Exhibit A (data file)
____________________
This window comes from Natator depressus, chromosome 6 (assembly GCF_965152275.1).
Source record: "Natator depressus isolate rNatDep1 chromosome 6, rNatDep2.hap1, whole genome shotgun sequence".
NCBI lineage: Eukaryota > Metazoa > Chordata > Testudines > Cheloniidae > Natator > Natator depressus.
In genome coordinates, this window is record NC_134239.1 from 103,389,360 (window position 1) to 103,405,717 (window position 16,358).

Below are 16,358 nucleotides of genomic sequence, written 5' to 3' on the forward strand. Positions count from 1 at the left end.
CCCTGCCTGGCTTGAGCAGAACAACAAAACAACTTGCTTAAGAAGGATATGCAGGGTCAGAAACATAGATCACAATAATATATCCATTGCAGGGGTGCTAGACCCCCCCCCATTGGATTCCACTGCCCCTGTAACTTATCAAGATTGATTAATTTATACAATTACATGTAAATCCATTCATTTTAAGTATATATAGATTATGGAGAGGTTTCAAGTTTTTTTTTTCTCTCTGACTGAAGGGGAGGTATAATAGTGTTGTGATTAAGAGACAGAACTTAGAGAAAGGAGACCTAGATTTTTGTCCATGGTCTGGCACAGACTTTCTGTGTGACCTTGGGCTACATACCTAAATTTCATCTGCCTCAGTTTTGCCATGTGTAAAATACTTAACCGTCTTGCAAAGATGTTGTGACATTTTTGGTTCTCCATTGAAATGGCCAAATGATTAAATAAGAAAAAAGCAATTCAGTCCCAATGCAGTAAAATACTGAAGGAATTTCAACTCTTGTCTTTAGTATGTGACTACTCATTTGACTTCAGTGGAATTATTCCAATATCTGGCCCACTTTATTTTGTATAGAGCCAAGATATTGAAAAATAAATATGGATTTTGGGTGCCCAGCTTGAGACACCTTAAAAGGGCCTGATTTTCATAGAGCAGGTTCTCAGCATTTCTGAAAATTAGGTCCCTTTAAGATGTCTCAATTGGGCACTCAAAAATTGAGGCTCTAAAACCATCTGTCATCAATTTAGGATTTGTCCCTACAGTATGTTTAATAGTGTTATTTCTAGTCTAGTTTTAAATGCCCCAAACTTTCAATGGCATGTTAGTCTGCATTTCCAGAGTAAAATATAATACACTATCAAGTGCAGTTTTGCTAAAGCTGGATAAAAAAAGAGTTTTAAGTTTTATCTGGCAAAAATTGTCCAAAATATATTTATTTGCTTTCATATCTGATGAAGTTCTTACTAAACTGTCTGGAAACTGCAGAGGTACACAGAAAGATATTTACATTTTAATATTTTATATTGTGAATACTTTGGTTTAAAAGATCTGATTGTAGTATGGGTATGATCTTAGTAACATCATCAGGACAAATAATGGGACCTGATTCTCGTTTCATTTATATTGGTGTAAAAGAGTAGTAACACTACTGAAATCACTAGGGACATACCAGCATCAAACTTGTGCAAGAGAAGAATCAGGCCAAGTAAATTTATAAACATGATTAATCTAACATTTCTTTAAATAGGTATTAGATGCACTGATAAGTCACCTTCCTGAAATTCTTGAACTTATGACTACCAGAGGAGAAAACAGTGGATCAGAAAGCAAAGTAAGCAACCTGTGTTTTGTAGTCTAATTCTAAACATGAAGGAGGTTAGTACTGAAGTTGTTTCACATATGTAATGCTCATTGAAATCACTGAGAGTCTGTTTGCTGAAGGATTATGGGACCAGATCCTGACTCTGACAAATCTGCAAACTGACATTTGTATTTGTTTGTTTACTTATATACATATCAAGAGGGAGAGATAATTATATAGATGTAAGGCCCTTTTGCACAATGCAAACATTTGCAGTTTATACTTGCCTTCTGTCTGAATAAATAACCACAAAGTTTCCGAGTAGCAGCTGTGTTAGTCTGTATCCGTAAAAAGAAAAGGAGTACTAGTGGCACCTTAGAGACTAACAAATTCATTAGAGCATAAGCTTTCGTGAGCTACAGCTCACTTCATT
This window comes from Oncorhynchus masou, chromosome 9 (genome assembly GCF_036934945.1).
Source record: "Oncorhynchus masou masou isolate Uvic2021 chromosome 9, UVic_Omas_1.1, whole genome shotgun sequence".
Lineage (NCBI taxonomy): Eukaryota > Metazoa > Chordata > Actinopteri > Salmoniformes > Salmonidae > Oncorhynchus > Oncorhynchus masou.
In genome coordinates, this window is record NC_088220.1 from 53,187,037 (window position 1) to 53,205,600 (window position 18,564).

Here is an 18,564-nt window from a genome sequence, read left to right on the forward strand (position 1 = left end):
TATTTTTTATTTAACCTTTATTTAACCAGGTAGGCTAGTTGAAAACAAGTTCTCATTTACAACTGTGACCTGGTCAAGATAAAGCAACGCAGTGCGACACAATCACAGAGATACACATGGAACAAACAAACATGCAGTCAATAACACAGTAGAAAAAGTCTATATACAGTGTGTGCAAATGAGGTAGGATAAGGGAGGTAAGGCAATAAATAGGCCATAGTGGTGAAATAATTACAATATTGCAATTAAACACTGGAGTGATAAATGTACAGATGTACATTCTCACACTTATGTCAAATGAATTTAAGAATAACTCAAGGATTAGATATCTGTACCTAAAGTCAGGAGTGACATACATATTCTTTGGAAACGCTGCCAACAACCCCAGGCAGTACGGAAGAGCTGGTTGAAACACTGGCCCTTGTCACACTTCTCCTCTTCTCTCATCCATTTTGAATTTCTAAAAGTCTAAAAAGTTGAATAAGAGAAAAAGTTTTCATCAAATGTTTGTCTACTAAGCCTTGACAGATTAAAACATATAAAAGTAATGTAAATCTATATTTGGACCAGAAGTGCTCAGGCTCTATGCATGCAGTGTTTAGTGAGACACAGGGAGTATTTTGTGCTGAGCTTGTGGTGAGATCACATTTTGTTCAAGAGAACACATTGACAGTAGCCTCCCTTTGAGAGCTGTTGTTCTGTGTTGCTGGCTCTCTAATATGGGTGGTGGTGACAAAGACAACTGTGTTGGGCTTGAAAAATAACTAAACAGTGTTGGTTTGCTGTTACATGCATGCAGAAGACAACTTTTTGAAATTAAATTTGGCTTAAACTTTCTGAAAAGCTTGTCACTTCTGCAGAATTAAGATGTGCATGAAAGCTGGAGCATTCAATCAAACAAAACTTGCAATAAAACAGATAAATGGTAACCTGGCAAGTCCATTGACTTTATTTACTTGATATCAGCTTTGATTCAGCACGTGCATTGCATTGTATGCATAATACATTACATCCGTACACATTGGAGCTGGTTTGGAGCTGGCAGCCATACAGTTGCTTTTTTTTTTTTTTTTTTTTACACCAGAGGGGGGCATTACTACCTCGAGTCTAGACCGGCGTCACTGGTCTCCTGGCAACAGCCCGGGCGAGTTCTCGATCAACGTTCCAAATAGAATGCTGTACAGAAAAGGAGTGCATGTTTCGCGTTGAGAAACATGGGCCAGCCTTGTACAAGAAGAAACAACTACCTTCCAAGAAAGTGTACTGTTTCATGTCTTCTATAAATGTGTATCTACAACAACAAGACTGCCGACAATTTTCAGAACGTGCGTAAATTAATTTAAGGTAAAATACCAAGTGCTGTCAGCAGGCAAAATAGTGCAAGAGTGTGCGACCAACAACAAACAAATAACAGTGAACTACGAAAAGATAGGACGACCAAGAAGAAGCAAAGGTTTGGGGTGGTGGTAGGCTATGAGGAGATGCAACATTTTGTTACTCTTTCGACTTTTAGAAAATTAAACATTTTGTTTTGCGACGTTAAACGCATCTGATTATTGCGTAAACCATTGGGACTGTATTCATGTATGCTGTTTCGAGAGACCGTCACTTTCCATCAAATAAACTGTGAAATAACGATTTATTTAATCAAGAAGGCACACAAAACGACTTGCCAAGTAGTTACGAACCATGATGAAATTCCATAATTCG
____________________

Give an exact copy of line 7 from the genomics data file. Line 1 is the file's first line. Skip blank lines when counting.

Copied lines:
This window comes from Oncorhynchus masou, chromosome 9 (genome assembly GCF_036934945.1).